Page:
Can I still have Butter?
Butter is made of the fattiest part of dairy and contains very little milk protein. The higher the fat content of a dairy product, the lower its protein content. Clarified butter, or ghee, is butter that has had an even larger quantity of the milk protein removed. So those with a dairy intolerance can easily enjoy ghee. I can have butter or ghee occasionally without adverse symptoms.
How is Cow’s Milk Allergy linked to Skin health?
Eczema is commonly triggered by food allergies and often first occurs in infants. For years doctors thought that most babies would grow out of the allergy but a study by the American Academy of Allergy, Asthma & Immunology found this isn’t necessarily so. Children with more severe eczema are more likely to carry their allergy into adulthood. Sometimes eczema can be resolved just by removing that food from your diet. In my case, dairy is just one of the factors triggering my eczema. I still have more testing to do until it’s fully resolved.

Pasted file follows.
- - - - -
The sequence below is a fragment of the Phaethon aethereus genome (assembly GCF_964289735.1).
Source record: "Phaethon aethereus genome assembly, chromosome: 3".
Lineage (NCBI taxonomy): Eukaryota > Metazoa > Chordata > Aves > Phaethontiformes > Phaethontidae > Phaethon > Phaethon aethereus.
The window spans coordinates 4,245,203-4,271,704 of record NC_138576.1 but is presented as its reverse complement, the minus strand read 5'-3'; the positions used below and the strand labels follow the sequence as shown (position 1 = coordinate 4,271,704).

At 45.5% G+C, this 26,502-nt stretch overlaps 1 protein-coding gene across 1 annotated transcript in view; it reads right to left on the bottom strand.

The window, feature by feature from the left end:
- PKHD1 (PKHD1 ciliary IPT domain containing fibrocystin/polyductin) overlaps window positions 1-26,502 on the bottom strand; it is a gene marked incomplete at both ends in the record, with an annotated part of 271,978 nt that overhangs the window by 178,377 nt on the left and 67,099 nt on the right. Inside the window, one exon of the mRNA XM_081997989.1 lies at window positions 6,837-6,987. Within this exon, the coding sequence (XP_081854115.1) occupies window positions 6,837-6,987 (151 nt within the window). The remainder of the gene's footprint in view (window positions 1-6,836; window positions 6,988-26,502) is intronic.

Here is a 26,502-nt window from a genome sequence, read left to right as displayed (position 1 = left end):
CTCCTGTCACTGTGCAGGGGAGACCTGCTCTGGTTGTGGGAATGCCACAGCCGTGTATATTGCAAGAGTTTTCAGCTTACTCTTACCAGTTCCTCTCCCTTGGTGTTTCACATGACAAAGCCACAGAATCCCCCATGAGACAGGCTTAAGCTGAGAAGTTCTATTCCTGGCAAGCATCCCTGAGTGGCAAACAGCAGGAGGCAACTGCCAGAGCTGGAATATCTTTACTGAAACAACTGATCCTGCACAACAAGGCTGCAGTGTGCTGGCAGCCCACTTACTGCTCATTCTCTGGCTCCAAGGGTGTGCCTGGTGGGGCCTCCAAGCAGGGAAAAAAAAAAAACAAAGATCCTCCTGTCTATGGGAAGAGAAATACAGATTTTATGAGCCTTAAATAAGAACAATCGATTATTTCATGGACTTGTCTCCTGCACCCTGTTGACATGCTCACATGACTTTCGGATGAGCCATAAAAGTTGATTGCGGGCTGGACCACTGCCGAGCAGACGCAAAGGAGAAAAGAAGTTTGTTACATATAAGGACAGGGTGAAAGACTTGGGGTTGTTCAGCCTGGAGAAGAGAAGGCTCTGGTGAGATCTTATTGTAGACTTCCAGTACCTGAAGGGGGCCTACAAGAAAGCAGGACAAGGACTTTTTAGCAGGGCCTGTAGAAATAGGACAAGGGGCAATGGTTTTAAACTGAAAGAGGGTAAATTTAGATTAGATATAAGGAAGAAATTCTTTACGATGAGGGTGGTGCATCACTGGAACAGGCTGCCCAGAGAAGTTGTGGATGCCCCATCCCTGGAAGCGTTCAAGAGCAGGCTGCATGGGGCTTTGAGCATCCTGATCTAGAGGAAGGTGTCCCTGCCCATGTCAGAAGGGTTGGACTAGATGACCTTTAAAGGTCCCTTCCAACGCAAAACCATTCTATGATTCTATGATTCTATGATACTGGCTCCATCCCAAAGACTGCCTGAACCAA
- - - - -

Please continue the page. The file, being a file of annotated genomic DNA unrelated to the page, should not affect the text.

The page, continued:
Diagnosis and management of food allergies: new and emerging options: a systematic review, http://www.ncbi.nlm.nih.gov/pubmed/25368525
Ghee and Milk Protein, http://www.livestrong.com/article/523116-ghee-and-milk-protein/
Spotlight on Dairy Free, http://www.bbcgoodfood.com/howto/guide/spotlight-dairy-free
Natural course of cow’s milk allergy in childhood atopic eczema/dermatitis syndrome, http://www.ncbi.nlm.nih.gov/pubmed/12487205
Children with More Severe Eczema Less Likely to Outgrow Milk, Egg Allergy, http://www.aaaai.org/Aaaai/media/MediaLibrary/PDF%20Documents/Media/Children-with-More-Severe-Eczema-Less-Likely-to-Outgrow-Milk,-Egg-Allergy.pdf